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“I wanted to give back” 

by Darcy Rhyno

Hailing from tiny Hartsville PEI, Mark Arendz won six medals at the 2018 Paralympic Games in Pyeongchang, South Korea—one gold, two silver and three bronze—setting a record for the most medals in a single Games by a Canadian athlete. For his achievement in biathlon and cross-country skiing, he was made Canada’s flag bearer at the closing ceremonies, and the Canadian Paralympic Committee named him Best Male Athlete of the Games. His home province recently honoured him with the Order of PEI and named a park near his home after him. Saltscapes spoke with Mark Arendz about the importance of community, the challenge of shoelaces and the accident that made him a world class athlete. 

Tell me about the accident that changed your life.

My parents emigrated from Holland just before I was born. They began a hog operation in Huntsville. My younger brother and I grew up helping my dad on the farm. One day in August 1997, they were unloading a truckload of grain. I saw some that wasn’t flowing into the machine. As I pushed the grain in, I lost my balance and was pulled into the auger. That resulted in the amputation of my left arm. I was seven.

What happened then?

The day after, people from the community showed up on the farm. Some were good friends and had their own farms. Others had never been on a farm before, but they wanted to help my dad in whatever way they could. My mom was with me in the hospital in Halifax. Hearing that story made me realize the power of community. Right from the beginning, I wanted to give back. 

Did the accident affect you in other ways?

Everything that I am today starts from that accident—the need for resilience and determination when relearning how to do everything. Tying my shoes was a struggle for a long time. A can opener, learning how to cut fruits and vegetables, even getting things out of my car—all those skills I had to learn growing up, just in a slightly different way as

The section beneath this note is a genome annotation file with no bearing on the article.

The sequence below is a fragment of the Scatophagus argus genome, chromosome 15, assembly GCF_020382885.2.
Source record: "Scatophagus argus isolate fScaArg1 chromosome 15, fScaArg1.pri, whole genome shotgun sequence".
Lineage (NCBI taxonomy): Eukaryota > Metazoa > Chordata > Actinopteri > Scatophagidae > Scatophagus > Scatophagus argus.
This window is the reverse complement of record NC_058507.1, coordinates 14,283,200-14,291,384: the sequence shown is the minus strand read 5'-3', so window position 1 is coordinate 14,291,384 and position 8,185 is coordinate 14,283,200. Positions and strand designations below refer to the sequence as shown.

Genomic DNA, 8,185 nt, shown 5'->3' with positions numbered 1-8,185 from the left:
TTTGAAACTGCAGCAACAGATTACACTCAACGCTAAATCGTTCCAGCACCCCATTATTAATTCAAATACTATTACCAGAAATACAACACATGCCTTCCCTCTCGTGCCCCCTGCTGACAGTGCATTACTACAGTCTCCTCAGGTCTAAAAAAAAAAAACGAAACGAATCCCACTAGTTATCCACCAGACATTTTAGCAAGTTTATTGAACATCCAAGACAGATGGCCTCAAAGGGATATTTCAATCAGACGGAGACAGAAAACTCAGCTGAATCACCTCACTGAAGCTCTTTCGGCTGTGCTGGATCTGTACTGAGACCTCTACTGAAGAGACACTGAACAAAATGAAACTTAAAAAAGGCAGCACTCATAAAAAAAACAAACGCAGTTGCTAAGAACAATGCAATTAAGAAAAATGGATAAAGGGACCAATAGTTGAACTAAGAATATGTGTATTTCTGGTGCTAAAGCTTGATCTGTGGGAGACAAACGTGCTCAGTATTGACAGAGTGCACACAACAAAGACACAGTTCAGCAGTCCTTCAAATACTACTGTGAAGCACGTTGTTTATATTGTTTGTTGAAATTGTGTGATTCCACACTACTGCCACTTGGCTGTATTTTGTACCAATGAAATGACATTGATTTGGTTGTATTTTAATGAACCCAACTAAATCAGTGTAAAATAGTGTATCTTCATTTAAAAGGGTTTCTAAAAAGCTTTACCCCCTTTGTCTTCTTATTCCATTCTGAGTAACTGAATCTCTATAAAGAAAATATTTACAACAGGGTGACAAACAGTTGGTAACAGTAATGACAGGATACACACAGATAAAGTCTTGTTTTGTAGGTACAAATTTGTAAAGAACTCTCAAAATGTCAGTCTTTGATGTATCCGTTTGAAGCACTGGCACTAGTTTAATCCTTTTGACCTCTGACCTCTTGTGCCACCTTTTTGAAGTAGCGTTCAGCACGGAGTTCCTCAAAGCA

an amputee.

Did the accident impact your younger brother too?

He saw it happen. We were always close. The accident made us closer. If I ever asked for anything he would be there for me. We were good friends, good brothers and looked out for each other.

How did you get into biathlon?

We always enjoyed cross-country skiing through the fields on our property. After the accident, sports took on a different role. It allowed me to show my ability, not just my disability. In summer, I focused on soccer, track and field. Once I realized I had a stronger arm than most kids, I went into javelin, shot put and discus. Watching the Olympic Games in 2002, my brother and I saw the biathlon and both fell in love with it. 

What do you like about the sport?

It’s the contradiction that intrigues me; me: pushing your body to the limit skiing, but instantly having to become very calm, serene and focused. My best shooting is almost a meditative state.

What makes you grateful?

We travel to amazing locations all over the world. Being named flag bearer is a dream of every Canadian athlete. The Order of PEI was a shock and a tremendous honour. I see it as outside of sport, as more what I’ve done in the community. I want to live up to that title and give back to the community even more. I would not be a three-time Olympian had I not had that accident. Not that I’m glad I had it, but I see the outcomes.
It’s just been incredible to have those opportunities.

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